But the liturgy is not spiritual entertainment for antiquarians. The church calendar aims at nothing less than to change the way we experience time and perceive reality.
For the church, January 1 is not all that significant. Neither is September, the start of school for most of us in the West, although it may feel like the start of a "new year." For the church, Advent signals the new year. For the church, the annual rhythm is not winter, spring, summer, and fall, but Advent, Christmas, Epiphany, Lent, Easter, and Pentecost (what some traditions call Ordinary time-see Appendix C for a more detailed explanation of the church year). The church calendar is not about the cycle of life-school or sports or harvest time-but about the movement of history toward a glorious goal. We celebrate the past events of salvation history not merely to remember them, but to note how they infuse the present with meaning and power, and point us to our future hope.
Select any day of the year, and you can find its liturgical significance, and therefore deeply Christian sense-for instance, the Nativity of John the Baptist on June 24. It is not a mere coincidence that the church established this day almost six months to the day from the Nativity of Jesus Christ, Christmas. For from time of the birth of John the Baptist, the forerunner of the Messiah, the preacher of repentance, until the time of the Savior's birth, the daylight gets shorter and shorter, the light of the world seems to be dying. From the birth of our Lord onward, daylight grows, with light permeating more and more of daily life.
The liturgical calendar, therefore, causes us to think of June 24 primarily as the Nativity of John the Baptist, not the beginning of summer but a turning point in our year, when we already begin to look forward to the coming of Jesus.
In many places in the northern hemisphere, Lent begins just as spring is emerging. It is counterintuitive to start thinking about repentance and fasting, just when the world around us is coming to life. Yet the liturgical calendar reminds us that this earth is not our home, that in the midst of the glories of spring, we must not forget the tragedy and frustration that now marks this world.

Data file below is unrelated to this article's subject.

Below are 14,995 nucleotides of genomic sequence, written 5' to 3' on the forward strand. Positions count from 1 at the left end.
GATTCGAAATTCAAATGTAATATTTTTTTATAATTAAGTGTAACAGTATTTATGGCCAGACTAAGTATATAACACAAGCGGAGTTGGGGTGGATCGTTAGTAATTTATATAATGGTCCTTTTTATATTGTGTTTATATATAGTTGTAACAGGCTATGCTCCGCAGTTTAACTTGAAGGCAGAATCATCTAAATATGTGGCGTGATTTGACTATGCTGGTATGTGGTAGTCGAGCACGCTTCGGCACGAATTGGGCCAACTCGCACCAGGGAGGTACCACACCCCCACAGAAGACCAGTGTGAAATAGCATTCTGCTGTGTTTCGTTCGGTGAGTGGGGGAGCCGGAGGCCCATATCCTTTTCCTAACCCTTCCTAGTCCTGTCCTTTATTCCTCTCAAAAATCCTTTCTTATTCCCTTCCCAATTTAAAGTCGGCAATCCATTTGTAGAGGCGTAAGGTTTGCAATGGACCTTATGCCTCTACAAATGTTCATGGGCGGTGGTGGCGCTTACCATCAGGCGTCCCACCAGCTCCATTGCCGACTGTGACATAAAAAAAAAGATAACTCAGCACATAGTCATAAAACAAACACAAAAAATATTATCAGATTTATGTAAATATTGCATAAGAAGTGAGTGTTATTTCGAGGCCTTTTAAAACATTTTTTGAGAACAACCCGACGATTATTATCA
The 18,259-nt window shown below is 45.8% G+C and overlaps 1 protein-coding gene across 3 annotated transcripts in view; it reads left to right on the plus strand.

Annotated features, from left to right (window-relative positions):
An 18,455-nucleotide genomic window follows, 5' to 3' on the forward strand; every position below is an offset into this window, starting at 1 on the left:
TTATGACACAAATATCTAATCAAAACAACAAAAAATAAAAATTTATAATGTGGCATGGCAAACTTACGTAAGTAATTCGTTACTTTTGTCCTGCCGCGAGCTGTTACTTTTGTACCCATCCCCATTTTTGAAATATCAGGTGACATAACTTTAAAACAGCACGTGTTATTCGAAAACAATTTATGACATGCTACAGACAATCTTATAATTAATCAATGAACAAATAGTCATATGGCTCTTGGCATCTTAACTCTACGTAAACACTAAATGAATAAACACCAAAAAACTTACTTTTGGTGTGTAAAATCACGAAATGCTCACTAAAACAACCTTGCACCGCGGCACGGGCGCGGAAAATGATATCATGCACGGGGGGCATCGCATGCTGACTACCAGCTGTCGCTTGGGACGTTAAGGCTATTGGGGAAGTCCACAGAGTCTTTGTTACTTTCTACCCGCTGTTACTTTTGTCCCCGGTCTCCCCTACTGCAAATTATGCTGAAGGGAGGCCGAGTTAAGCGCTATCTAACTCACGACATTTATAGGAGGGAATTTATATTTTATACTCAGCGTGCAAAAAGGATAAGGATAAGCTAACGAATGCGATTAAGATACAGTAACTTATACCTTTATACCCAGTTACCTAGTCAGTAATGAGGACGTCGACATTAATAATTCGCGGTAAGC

April is the cruelest month, breeding Lilacs out of the dead land, mixing Memory and desire, stirring Dull roots with spring rain.
It is no surprise that Anglo-Catholic T.S. Eliot, deeply imbued with a sense of liturgical time, could perceive this paradox of spring.
We cannot ignore the calendar that the rest of the world lives by. This calendar we can call the cosmic calendar because it takes it cues from the cosmos, the movement of the moon and of the earth in relation to the sun. It is an efficient and accurate way to measure the passing of time. More importantly, the cosmic calendar is the result of God's creativity: "And God said, 'Let there be lights in the expanse of the heavens to separate the day from the night. And let them be for signs and for seasons, and for days and years.'"
The cosmic calendar is also God's gift. Once we figured out how to measure it-from the sundial to mechanical clocks, to digital and atomic clocks-we have become increasingly precise. This makes possible efficient airline travel, a host of medical miracles, instant messaging, and online banking. Not something to lift one's nose at, the cosmic calendar enables us to structure our years, weeks, days, and minutes.
Efficiency, in fact, characterizes our world; it defines and shapes our culture. We are people who live by the clock, and we measure success and happiness by our ability to manipulate time. We strive to "save" time, meaning we use the passing of time as a standard to measure whether something has been done well. It is no accident that in a culture ruled by this calendar and clock, efficiency is an intrinsic goal, not something one has to justify or defend.
There is something right and good about celebrating the seasons as such-spring bursting forth in new life, the gloriously lazy pace of summer, the beautiful death of fall, and the cold winter when we huddle together to find warmth.
Excerpted from BEYOND SMELLS & BELLS by MARK GALLI Copyright © 2008 by Mark Galli. Excerpted by permission.